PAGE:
7 Burning Issues for Crypto Cold Storage [Slideshow]

By Lowers & Associates,

crypto cold storage

Demand is on the rise for cold storage vault services for cryptocurrency. As CIT and vault providers work to meet the demand, they are facing risks that are at once similar and very different from those they encounter with their cash services.

As a vault or transport provider, how well do you understand the risks of cold storage?

Our latest slideshow highlights 7 components of a risk assessment for cold storage providers of cryptocurrency. It looks at the following:

  1. The right safe for the job
  2. Control of digital threats
  3. Control of physical threats
  4. Identity verification
  5. Dual controls
  6. Access logs
  7. Procedural integrity

Flip through the slideshow here:

 

To learn more about custodial crypto transportation and storage, we invite you to download our whitepaper, Custodial Crypto Transportation and Storage: Understanding and Mitigating the Risks.

  Category: Custodial Crypto
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Custodial Crypto Transportation and Storage: Understanding the Risks [Whitepaper]

By Lowers & Associates,

custodial-crypto

Cryptocurrencies such as Bitcoin and Ethereum are emerging from the dark side of the web. These currencies have multiplied in number and increased tremendously in value despite their volatility.

However, sad experience has taught storing crypto safely in online exchanges is risky at best. In the infamous case of Mt. Gox, almost $500 million worth of bitcoin was hacked. Some of it seems to have emerged in the hands of potential thieves, but there’s still mystery surrounding the incident. Many other hacks of exchanges have occurred since Mt. Gox, leading to a scramble to find more secure ways to manage cryptocurrency.

The super-hacks have shined a spotlight on the issue of custody. As Philip Martin of Coinbase, a large cryptocurrency exchange, stated in a recent Wired Magazine interview,

“Cryptocurrencies have a threat model that’s fundamentally different from what’s come before. We’re taking the lessons from the past about physical security and blending them with well-structured cryptography.”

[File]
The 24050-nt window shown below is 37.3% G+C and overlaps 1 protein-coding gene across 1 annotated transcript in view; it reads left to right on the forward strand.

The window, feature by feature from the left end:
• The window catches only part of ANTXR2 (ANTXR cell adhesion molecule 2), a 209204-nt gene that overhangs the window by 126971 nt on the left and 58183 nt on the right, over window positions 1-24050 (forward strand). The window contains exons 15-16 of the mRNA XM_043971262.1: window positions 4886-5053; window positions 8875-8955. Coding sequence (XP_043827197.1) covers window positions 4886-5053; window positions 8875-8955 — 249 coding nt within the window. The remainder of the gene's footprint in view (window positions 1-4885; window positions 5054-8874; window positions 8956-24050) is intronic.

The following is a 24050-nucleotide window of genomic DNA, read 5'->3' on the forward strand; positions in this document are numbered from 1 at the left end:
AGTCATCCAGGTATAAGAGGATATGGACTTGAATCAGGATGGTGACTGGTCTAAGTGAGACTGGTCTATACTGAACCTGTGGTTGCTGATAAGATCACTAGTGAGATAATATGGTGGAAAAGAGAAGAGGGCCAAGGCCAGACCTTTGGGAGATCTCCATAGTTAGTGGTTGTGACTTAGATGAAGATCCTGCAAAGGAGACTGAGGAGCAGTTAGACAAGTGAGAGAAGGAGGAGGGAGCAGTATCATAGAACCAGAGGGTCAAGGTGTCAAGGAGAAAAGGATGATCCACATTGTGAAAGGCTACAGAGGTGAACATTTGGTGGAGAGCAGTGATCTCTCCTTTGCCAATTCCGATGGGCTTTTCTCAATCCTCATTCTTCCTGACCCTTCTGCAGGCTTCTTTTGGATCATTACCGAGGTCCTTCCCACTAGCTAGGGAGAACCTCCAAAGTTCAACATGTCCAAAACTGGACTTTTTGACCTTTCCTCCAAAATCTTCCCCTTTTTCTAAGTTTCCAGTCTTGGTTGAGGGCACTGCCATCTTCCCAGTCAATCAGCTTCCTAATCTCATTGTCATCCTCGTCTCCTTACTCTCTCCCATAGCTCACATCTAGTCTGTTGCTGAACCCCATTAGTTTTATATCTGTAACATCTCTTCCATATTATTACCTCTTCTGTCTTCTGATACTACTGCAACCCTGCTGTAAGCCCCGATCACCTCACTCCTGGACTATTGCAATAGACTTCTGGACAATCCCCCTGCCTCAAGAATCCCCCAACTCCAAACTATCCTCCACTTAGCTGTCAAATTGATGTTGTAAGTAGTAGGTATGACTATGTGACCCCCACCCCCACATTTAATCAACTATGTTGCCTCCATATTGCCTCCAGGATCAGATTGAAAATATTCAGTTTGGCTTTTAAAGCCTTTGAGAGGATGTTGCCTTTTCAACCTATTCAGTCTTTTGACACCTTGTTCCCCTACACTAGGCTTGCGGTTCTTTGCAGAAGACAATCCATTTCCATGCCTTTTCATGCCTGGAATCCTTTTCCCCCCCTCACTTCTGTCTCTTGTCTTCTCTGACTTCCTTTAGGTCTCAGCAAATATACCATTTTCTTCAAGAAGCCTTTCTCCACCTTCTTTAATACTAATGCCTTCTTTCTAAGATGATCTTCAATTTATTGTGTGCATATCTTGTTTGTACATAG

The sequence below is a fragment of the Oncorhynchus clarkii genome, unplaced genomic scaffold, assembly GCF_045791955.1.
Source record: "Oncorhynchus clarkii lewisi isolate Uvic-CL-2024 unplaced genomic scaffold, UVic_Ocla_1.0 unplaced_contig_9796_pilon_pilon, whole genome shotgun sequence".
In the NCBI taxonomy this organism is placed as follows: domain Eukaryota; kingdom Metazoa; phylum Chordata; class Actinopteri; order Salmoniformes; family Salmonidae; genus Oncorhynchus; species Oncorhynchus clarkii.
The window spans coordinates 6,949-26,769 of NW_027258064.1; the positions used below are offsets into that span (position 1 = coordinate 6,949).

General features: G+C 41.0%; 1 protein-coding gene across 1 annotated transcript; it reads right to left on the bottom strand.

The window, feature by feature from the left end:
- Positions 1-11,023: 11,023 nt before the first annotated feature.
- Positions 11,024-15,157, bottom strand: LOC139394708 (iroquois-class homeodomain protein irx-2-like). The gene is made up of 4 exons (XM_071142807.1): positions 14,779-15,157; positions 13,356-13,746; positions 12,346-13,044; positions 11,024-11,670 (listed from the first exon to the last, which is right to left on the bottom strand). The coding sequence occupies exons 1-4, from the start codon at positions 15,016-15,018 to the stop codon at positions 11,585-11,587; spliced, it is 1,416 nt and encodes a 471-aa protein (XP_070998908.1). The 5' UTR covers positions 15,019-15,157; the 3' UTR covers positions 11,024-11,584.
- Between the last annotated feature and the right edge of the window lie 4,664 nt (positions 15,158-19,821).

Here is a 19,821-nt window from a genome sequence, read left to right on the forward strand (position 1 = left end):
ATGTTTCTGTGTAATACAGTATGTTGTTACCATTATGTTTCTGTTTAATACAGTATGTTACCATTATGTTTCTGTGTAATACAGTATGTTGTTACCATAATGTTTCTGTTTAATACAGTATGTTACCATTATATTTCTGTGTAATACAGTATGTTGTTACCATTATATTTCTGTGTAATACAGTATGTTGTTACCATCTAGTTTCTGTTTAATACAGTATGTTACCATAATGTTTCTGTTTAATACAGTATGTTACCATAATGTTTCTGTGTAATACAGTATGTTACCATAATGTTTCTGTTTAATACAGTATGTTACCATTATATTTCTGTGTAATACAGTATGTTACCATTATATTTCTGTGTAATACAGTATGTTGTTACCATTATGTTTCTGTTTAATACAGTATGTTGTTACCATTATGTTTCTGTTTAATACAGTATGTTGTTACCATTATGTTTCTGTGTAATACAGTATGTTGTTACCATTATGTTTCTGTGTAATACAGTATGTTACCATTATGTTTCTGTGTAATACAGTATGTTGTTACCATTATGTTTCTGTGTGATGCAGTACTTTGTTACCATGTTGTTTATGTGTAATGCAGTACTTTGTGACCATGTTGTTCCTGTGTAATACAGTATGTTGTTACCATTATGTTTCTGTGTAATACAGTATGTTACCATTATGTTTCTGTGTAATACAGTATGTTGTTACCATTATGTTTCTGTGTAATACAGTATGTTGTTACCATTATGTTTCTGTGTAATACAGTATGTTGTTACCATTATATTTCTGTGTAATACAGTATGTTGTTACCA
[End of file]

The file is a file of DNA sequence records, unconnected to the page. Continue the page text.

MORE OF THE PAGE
Crypto investors are understanding that a diversified approach to storage is wise. They are turning to cold storage (offline storage) for at least a percentage of their coin as a way of managing their risks of loss.

Many are finding that the simplest way to avoid the threat of losing digital coin to a hacker is to move it to an offline storage device, called a “cold wallet”. At the same time, the 128-bit encryption codes that permit access to the currency (especially the private key) have to be securely stored where they can be retrieved.

The moment digital files or keys are transferred to a physical medium, whether it’s a device or plain paper (which may be a legitimate way to store an encryption key), custody is the crucial issue. Many of the same risks exist for offline cryptocurrency as apply to other easily transported high-value items like gems.

The encryption keys add a layer of complexity. There are two high-value items, the currency and the key that accesses it, that must be transported and stored separately in a way that they can be rejoined when the legitimate owner wants access.

Our latest white paper plots a path to security in the storage and transportation of cryptocurrency. Carefully managing the risks involved with the activity is necessary to make cryptocurrency insurable. Get your copy of Custodial Crypto Transportation and Storage: Understanding the Risks.